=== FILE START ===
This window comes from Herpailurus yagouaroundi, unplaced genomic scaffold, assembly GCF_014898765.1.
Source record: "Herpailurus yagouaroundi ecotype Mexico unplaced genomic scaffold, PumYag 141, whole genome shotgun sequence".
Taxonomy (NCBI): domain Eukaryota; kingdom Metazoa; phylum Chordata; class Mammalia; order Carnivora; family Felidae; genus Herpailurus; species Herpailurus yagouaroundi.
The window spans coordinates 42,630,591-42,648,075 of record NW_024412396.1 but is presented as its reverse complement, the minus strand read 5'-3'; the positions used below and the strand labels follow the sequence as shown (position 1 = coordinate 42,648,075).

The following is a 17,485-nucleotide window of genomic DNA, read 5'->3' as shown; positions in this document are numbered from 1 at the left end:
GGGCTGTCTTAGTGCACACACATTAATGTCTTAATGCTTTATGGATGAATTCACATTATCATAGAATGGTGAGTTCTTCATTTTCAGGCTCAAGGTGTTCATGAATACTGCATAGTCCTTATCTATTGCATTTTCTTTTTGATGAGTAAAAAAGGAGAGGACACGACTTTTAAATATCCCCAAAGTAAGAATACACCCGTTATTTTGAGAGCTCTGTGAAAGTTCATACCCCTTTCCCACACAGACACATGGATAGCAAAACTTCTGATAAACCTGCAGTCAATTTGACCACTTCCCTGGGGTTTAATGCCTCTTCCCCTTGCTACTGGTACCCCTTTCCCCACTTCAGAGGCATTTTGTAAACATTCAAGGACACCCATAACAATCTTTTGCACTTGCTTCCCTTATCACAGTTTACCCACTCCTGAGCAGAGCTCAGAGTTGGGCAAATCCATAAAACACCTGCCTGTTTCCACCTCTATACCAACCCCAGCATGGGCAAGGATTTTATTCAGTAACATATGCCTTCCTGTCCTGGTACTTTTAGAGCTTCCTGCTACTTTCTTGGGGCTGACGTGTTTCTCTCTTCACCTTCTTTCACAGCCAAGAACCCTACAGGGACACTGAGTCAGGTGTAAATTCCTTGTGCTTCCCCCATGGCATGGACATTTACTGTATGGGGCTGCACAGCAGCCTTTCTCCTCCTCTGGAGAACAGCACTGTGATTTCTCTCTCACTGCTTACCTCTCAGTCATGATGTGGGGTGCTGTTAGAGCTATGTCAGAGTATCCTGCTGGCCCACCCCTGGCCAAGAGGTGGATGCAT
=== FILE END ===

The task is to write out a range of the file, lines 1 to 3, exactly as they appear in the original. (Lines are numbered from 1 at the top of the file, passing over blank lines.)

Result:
This window comes from Herpailurus yagouaroundi, unplaced genomic scaffold, assembly GCF_014898765.1.
Source record: "Herpailurus yagouaroundi ecotype Mexico unplaced genomic scaffold, PumYag 141, whole genome shotgun sequence".
Taxonomy (NCBI): domain Eukaryota; kingdom Metazoa; phylum Chordata; class Mammalia; order Carnivora; family Felidae; genus Herpailurus; species Herpailurus yagouaroundi.